The short answer is yes, a man with only one testicle still has the chance to father a child.
Men who have two fully functioning testicles produce sperm and semen in both. If a man is born with only one testicle, or has one removed later in life, the other testicle will resume normal function and produce sperm and semen for both. In fact, fertility is said to be "unaffected" by the absence of one testicle. Given that in a single sperm sample of a healthy man, there can contain an average of twenty-million sperm, even if that number is reduced by half, the potential for fertilization is still very high.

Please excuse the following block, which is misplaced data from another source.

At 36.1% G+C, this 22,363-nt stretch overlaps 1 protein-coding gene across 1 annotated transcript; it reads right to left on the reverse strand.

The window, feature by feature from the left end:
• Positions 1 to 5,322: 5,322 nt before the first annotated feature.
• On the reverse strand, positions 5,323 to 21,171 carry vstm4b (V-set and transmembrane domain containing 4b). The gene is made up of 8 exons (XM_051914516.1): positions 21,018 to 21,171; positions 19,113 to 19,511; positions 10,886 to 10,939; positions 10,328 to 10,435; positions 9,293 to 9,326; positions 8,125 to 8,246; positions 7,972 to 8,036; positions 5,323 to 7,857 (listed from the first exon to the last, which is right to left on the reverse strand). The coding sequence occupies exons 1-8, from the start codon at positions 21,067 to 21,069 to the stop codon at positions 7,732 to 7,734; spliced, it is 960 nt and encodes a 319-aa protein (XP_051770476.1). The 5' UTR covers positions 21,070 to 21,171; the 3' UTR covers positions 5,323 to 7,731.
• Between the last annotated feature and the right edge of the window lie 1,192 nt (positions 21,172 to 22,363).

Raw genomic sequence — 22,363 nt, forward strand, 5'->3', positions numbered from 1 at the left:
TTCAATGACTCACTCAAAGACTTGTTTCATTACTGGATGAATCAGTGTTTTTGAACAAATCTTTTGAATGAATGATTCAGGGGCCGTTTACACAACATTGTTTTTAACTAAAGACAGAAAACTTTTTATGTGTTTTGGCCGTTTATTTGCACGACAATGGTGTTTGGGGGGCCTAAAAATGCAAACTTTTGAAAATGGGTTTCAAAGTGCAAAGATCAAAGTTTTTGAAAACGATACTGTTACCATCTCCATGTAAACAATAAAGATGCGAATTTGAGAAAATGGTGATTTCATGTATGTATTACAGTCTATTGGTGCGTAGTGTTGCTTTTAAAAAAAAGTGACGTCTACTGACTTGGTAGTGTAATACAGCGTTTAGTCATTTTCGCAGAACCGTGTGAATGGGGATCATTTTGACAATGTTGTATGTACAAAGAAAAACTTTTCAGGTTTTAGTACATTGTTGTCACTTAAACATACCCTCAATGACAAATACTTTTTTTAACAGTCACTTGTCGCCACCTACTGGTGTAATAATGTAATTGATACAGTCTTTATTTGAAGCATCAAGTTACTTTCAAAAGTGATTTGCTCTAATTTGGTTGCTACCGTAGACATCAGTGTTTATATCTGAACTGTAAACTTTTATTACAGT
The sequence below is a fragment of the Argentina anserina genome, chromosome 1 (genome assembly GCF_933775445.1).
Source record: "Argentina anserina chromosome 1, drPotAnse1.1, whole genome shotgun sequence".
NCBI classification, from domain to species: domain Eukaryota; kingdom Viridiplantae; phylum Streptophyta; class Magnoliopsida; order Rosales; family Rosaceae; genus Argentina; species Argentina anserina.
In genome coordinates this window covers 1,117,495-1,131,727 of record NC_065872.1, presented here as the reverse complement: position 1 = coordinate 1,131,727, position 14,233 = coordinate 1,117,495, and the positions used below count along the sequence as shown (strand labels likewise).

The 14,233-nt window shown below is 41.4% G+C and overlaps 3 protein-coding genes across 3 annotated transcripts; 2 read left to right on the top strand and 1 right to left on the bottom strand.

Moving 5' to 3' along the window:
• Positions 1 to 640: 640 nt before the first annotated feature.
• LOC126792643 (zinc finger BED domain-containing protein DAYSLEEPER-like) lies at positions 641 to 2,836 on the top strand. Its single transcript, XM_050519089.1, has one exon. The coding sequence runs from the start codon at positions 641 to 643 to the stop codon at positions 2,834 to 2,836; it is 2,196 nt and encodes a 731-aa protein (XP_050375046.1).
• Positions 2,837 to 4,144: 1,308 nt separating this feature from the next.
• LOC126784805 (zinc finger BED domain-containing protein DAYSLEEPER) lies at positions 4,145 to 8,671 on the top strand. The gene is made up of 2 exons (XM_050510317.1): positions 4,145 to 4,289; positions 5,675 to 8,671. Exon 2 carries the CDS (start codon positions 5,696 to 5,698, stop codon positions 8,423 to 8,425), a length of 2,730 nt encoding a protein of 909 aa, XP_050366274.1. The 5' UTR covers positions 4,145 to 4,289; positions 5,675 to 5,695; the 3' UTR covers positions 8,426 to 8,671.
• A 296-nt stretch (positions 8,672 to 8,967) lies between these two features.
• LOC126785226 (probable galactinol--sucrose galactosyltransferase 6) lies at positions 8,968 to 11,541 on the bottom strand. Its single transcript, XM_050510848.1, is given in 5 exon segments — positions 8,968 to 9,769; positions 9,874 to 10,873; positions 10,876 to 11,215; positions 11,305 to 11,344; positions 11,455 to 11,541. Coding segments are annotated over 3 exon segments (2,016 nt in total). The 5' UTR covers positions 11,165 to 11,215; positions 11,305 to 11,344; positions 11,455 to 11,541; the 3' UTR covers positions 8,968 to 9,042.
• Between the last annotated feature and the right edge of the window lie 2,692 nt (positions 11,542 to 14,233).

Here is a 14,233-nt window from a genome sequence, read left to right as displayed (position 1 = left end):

The presence of seminoma, however, indicates that this man has (had) testicular cancer. At 25, an average man would not discover testicular cancer unlesshe was already having fertility issues. So while the possibility of fertilizing an egg is still high in the case of having only one testicle, the presence of testicular cancer might mean that this man already has a reduction in "normal" fertility. Again, there is still the possibility to "father a [natural] child," whether that comes naturally, using fertility treatments to increase the odds, or going as far as using artificial insemination.